You are currently viewing an archived back issue of Animefringe Online Magazine. Click here to read our latest issue!
volume 3 issue 11

In This Issue

Contents 2
Features 3
Chasing Otakuism 9
Anime Briefs 10
Reviews 11
Web Showcase 26
25 home / november 2002 / reviews Turn Page BackwardBack to HomeTurn Page Forward

INFO FILE
Title:
Squaredance
Format:
2 Disc Limited Edition CD Collection - MSRP $39.99
1 Disc Standard Edition - MSRP $14.99
Production:
KFSS Studios
One Up Studios
Comments:
Good remixes of video game music are hard to find. Luckily, these guys made some of their own, and they don't mind sharing...
Overall Rating:
93%

Animefringe Reviews:
Squaredance
By Patrick King

Just a few months ago, a small but dedicated group of video game fans, spearheaded by mastermind Stephen Kennedy, released their first collection of newly arranged versions of classic game music. Let's face it, it's hard to get game music outside of Japan. Sure, there are some domestic releases nowadays, but they tend to be on the skimpy side. Rather than sit around and keep hoping that game music will hit the domestic mainstream, these fans came up with "Project Majestic Mix." Their goal is to present high-quality video game music that fills up an entire CD at an affordable cost locally. Now that I own the second release in the Majestic Mix series, it doesn't seem like an impossible goal to attain. Much of the development was influenced by fellow enthusiasts (myself included) able to voice opinions at the project's website over the past few years. Now that they've gotten the ball rolling, they're back with another, this time more under the control of Stephen's partner in crime, Mustin. Unlike the first album (A Tribute to Nobuo Uematsu), which featured a wide variety of styles and arrangements for each track, Squaredance is unsurprisingly composed of only dance and techno remixes of some fantastic tunes.

This set (as well as the set before it) was funded entirely by fan donations, and those who reserved Squaredance early were able to snag a special two disc version containing even more Square goodness than the standard general release edition. In order to fund this endeavor, and because I like special limited edition stuff, I went ahead and plunked down $46 back in August and waited patiently for my music to arrive.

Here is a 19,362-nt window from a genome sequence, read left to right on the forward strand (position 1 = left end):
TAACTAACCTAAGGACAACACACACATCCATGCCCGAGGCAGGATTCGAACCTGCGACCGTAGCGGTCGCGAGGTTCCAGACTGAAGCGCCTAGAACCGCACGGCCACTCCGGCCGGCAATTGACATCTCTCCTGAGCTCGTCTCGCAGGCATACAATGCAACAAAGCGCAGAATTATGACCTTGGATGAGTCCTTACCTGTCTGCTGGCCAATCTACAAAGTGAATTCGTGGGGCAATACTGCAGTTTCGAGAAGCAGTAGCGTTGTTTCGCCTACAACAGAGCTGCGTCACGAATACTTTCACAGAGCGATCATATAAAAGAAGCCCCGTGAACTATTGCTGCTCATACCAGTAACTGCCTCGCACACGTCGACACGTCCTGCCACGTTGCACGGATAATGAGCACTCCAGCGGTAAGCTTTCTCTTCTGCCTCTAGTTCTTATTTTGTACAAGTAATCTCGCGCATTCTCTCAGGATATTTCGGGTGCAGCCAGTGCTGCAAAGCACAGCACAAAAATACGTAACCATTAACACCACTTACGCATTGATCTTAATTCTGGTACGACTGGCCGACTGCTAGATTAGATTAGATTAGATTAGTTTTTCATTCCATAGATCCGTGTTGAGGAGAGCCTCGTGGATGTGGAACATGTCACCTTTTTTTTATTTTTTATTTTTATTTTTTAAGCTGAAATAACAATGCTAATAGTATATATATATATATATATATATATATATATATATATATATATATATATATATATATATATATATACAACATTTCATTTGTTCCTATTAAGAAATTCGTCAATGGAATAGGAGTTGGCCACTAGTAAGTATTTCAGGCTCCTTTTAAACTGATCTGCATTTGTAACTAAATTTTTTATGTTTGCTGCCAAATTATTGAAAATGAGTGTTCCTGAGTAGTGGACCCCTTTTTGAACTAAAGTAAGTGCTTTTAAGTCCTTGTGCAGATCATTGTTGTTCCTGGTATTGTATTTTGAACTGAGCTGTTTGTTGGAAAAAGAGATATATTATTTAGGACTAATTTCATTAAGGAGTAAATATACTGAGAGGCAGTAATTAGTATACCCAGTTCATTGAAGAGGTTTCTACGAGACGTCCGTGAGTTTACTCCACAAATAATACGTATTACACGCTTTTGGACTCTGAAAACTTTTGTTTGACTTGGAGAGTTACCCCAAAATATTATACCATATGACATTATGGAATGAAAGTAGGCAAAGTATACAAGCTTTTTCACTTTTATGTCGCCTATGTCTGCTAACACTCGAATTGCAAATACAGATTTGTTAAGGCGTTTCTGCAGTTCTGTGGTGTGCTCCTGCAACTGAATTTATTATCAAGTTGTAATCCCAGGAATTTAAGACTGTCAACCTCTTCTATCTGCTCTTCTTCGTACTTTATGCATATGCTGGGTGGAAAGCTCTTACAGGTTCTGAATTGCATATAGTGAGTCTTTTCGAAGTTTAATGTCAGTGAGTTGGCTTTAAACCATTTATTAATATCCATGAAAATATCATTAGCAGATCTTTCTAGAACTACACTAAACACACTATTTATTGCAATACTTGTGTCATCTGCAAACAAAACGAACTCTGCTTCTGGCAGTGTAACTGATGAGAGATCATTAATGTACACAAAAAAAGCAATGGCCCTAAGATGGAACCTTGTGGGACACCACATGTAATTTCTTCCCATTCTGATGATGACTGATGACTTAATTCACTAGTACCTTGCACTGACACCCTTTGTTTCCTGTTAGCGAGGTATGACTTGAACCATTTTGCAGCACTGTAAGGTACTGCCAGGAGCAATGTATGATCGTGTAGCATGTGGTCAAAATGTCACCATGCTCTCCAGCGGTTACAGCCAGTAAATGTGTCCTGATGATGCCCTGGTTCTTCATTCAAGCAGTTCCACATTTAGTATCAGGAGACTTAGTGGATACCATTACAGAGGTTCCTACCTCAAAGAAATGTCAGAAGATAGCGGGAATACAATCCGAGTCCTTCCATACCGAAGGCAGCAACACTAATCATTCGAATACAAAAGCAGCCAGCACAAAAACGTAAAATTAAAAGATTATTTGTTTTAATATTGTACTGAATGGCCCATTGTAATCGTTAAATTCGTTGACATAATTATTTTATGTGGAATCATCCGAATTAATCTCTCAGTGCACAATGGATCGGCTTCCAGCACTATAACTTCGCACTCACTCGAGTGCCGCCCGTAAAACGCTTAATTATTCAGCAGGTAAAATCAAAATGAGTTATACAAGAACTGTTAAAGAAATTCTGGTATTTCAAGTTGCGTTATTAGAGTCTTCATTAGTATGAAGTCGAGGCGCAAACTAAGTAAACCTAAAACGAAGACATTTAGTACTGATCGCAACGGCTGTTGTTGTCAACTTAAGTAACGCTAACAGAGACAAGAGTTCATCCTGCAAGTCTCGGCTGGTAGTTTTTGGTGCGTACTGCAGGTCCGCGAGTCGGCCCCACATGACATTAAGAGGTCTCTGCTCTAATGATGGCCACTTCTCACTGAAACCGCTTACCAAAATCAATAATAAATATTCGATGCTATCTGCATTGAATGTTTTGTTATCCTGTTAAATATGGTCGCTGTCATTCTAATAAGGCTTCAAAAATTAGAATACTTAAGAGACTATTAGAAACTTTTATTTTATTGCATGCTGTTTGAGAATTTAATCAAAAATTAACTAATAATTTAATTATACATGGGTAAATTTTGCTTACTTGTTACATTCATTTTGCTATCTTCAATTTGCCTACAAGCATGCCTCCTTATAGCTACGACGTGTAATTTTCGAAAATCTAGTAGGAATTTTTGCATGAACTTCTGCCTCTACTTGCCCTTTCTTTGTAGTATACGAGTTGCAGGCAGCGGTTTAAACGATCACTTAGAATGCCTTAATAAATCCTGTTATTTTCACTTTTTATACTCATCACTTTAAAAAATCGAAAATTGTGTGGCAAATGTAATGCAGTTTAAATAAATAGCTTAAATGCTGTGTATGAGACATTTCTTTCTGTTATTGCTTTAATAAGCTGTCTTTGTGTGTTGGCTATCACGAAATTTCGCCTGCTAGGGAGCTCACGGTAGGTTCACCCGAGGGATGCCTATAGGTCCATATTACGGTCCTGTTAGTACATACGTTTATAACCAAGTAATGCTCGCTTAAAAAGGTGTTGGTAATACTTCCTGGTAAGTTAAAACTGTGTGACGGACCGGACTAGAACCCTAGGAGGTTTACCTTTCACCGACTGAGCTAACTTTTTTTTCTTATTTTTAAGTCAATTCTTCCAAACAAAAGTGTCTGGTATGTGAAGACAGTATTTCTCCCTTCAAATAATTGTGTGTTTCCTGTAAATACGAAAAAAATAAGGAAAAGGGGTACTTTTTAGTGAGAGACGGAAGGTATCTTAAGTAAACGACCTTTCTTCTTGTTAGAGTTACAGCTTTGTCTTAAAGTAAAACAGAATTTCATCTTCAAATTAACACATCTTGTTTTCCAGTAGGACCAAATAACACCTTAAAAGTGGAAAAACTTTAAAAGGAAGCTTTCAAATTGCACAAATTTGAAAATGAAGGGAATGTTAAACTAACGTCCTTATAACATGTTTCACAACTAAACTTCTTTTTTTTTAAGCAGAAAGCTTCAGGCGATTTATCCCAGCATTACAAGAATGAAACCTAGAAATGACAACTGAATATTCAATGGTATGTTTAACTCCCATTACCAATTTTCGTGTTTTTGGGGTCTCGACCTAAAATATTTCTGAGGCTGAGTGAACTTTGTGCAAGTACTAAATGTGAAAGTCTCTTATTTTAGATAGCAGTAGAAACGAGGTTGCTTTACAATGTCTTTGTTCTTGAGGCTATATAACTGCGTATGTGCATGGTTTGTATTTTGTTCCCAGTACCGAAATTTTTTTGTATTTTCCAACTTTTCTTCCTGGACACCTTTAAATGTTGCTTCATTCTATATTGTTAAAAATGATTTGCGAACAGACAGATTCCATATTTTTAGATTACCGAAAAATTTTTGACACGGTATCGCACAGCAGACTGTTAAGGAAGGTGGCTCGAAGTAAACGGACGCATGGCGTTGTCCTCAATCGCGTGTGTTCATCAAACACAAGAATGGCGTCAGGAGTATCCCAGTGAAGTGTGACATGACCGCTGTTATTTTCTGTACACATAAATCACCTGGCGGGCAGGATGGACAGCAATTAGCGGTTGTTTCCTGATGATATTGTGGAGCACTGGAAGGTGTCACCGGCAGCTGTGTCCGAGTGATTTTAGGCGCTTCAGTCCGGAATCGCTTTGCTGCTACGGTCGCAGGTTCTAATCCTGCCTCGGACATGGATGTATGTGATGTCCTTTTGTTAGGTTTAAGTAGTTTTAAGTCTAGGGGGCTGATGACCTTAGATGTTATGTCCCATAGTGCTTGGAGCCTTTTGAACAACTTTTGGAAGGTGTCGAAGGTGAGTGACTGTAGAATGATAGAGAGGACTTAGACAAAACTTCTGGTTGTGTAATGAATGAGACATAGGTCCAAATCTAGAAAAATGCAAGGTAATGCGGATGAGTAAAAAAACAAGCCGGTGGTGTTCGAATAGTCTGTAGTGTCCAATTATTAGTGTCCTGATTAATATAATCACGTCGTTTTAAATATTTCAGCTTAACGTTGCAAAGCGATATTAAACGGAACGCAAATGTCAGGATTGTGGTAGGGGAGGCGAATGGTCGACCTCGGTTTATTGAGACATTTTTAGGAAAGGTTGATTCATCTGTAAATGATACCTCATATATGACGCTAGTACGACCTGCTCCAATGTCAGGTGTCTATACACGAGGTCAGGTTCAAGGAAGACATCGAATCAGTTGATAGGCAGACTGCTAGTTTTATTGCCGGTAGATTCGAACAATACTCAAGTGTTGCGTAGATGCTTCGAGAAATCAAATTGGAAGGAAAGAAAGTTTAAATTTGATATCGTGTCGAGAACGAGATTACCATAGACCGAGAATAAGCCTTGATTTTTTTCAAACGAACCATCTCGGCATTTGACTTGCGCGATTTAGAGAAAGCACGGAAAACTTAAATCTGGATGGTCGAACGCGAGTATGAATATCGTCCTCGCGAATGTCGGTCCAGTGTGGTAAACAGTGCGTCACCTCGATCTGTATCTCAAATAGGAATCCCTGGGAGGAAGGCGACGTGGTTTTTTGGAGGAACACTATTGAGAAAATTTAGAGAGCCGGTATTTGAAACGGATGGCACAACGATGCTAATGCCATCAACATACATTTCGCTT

Boy, was it worth the wait and cash. First, we need to discuss the packaging. If anyone out there has seen the DVD keepcase for the special version of Jin-Roh, or Fight Club, then it's just like that. For those of you who are missing out on those great movies, it's a hard cardboard folding box that has plastic disc keepers and a pocket on one fold. The design is very stylish and professionally impressive, and it comes with a thick booklet detailing the history of the project and loads of additional information concerning each track. In my set, they also threw in a Certificate of Authenticity (458/1000), a business card hyping the next album coming from these guys (Time and Space - A Tribute to Yasunori Mitsuda), and a card with a handwritten thank you note from Stephen, signed by himself. Not too shabby, when all is said and done.

Ah, but what about the music? After all, it's the thing that brought us all together in the first place. Well, I'm happy to report that the songs are pretty damn good. I like Techno, though when things get too repetitive I tend to get bored, but I was very pleased with each of the arrangements. These re-imaginings of the original songs work very well and cast a unique light upon themes that many gamers know and love. My favorites both come from the second disc oddly enough - "Mechanicalcobrena," from Final Fantasy IV (originally "Dancing Calcobrena") and "This Day," from Secret of Mana (originally "What the Forest Taught Me"). The latter song was always a favorite essentially because it was one of the songs that was easy enough for me to play. However, older games aren't the only titles represented in this set. There are remixes from Chrono Trigger, Chrono Cross, Final Fantasy II, IV, V, VI, IX, Adventure, and Mystic Quest, Parasite Eve, Secret of Evermore, Secret of Mana, and Super Mario RPG. There are sample tracks available for download at http://www.kfssstudios.com, so I'd suggest you check it out if you have any love for video game music. Just as the last release, this is clearly a labor of love crafted with skill and care. I can't wait to hear what great stuff Project Majestic Mix will release unto the world next.

25 Turn Page BackwardBack to HomeTurn Page Forward
Original Material 1999 / 2002 Animefringe, All Rights Reserved.
Comments / Questions?
You are currently viewing an archived back issue of Animefringe Online Magazine. Click here to read our latest issue!